A comparison of emollient prescribing guidelines for atopic eczema and other dry skin conditions across Clinical Commissioning Groups in England.

Talk Code: 
Jonathan Chan
Jonathan Chan, Patrick Quinn, Matthew Ridd
Author institutions: 
University of Bristol, Centre for Academic Primary Care


Atopic eczema is an inflammatory skin condition characterised by a breakdown in the skin barrier leading to dry and itchy skin, affecting up to one in five British children. The majority of cases can be managed in primary care with emollients and corticosteroids. Emollients, which come in different formulations, are the mainstay of treatment.The NHS has an annual emollient spend of approximately £116.2 million, with emollients ranging from £132.29 to £2084.16 for a year’s treatment. However, there is a lack of evidence as to which emollients are the most effective and consequently little to guide clinical commissioning groups (CCGs) in what to recommend to prescribers. Emollient guidelines have never been compared before, so we sought to identify and examine emollient guidelines/formularies across all CCGs in England.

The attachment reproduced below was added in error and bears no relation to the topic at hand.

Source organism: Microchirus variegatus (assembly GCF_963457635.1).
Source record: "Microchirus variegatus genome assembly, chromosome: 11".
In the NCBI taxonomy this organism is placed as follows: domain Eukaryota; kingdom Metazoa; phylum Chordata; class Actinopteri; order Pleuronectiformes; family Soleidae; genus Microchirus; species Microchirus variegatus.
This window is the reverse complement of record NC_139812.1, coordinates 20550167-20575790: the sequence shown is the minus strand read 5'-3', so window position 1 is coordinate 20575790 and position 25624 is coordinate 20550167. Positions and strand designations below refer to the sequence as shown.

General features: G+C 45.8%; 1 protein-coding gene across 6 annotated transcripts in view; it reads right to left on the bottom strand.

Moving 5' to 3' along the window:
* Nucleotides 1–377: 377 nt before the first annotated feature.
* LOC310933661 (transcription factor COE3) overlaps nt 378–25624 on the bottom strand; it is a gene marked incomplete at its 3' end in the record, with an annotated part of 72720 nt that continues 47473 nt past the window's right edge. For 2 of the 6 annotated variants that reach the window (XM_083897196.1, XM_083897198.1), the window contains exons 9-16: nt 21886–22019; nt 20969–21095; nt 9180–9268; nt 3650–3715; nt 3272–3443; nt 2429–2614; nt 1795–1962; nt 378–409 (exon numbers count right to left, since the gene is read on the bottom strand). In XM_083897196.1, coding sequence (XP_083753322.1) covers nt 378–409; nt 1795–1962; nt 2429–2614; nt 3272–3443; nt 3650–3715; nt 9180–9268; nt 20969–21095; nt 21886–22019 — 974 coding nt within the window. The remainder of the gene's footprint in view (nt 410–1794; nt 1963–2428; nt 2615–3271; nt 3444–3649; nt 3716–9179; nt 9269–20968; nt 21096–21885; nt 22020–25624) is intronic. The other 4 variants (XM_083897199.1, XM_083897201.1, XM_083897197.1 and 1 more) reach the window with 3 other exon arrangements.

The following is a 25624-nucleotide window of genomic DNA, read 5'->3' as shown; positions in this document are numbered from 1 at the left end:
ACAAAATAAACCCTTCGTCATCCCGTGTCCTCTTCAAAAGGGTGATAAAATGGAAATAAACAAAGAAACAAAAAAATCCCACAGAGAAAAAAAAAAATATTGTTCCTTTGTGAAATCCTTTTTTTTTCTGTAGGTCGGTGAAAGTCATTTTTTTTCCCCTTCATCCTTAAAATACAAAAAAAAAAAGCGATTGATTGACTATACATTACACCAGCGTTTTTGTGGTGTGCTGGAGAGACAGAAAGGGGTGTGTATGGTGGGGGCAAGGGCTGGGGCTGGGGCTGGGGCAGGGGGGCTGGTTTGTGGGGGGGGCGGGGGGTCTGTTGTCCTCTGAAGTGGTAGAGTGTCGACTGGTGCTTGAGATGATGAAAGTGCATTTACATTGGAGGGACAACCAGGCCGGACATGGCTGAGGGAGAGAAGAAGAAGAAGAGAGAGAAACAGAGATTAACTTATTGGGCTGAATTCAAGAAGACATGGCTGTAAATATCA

First, all English CCGs and websites were identified. All available emollient guidelines/formularies were then retrieved, via CCG websites or Google search.Data were extracted from the guidelines/formularies, looking for: which emollients were recommended and the rationale behind the recommendations made. Primary data extraction is being carried out by JC, with a second researcher PQ independently conducting a 10% quality control data extraction, to check for consistency/discrepancies. Data are being analysed using STATA.


184/209 CCGs have an emollient guideline/formulary. From the first 51 guidelines/formularies examined, 110 different emollients were identified from across all of the guidelines/formularies. Ointments were 4 out of the top 5 most recommended and ‘Zero’ products were 4 out of the top 5 most recommended first choice emollients. 28 (55%) cited cost, 4 (8%) gave other reasoning and 19 (37%) gave no rationale behind emollient recommendations. 38 (75%) recommended using bath emollients.


Preliminary findings suggest that emollient guidelines vary widely across English CCGs, both in their recommendations but also the rationale for their content. Data extraction/analysis is on-going and will be complete by the time of the conference. This study further highlights the need for high quality RCTs to establish which emollients are most clinically and cost effective. This study will provide a snapshot of emollient prescribing across England, so that any effect that the results of on-going relevant trials (e.g. Bath Additives for treatment of childHood Eczema, Best Emollient for Eczema) may have on policy, can be examined through follow up studies.

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Jonathan Chan
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